More On TetraLogic Pharmaceuticals

Founded in 2001 by John M. Gill, TetraLogic Pharmaceuticals is based in Malvern, Pennsylvania. The company “discovers and develops small molecule drugs that modulate programmed cell death pathways to treat debilitating diseases and conditions.” The company has two clinical-stage product candidates they are developing. One is birinapant and the other is identified as SHAPE. SHAPE, an HDAC (Histone Deacetylase) inhibitor, has been developed for topical application to treat early-stage CTCL (Cutaneous T-cell Lymphoma). TetraLogic is also exploring the potential of SHAPE being used to treat an autoimmune skin disease called alopecia aerata. The FDA has granted SHAPE a United States orphan drug designation for CTCL treatment.

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More On Medivir

Founded in 1988, Medivir AB is based in Stockholm, Sweden. The research-based pharmaceutical company says it has “a research focus on infectious diseases and oncology.” The company develops innovative drugs with an emphasis on cancer where unmet medical needs are prominent. Medivir’s business model features a component that relies on partnerships and collaborative arrangements. This means that the drug development process is either conducted solely by Medivir or in a partnership. Medivir appointed an Interim Chief Medical Officer in October 2020. Dr. Tom Morris brings over 20 years of experience to the position and most of that was with drug development, with a focus on oncology. The addition of Morris is sure to assist the company in forging ahead with their drug development programs.

Is Birinapant The Cure For Cancer?

That’s a good question. Although clinical trial results conducted by TetraLogic in 2016 were less than encouraging, how birinapant reacts in the body by seeking proteins to bind to and essentially destroy the cancer cells cannot be ignored. While it is miles away from being considered a super drug that can cure some forms of cancer, there is no doubt that – in the right setting and used with the right kinds of companion drugs – birinapant can leave a mark on cancer treatment. With so many different types of cancers, the possibility exists that birinapant will speed up the recovery rate for some patients with certain kinds of cancers. It has to be considered a possibility based solely on how the compound interacts with cancer cells.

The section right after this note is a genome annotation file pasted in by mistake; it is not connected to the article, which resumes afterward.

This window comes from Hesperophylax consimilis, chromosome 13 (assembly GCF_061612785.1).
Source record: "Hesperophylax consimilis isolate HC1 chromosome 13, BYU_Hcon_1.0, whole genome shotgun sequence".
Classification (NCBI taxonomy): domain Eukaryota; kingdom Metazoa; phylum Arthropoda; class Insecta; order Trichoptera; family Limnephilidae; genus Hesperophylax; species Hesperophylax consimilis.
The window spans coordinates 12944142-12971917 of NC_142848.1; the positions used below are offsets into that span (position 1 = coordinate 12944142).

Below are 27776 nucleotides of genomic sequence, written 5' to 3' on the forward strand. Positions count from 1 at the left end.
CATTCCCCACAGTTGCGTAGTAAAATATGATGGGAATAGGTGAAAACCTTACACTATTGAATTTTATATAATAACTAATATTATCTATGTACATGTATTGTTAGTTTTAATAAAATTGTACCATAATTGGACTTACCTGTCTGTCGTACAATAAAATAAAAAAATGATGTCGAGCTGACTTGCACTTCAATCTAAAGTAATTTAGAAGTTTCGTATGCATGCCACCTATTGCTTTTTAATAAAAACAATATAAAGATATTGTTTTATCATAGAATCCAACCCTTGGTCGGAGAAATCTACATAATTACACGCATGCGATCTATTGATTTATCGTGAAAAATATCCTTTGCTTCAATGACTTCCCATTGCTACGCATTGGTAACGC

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An American drug development company and a Swedish pharmaceutical company formed an arrangement in 2016 that revolved around the development of two drug candidates. One, known as the compound birinapant, has an interesting trait. It will attach to proteins in cancer cells and effectively destroys them. This has given the partnership a tool to negotiate over as it has the potential of becoming a cancer drug. Earlier this month, the two company’s, TetraLogic and Medivir, renegotiated their original agreement. This time around, the deal includes financial commitments but opens the doors to further business development opportunities through the partnership. Could this mean the company’s sensing they are getting close to seeing birinapant being used in cancer treatments? It is a very good possibility.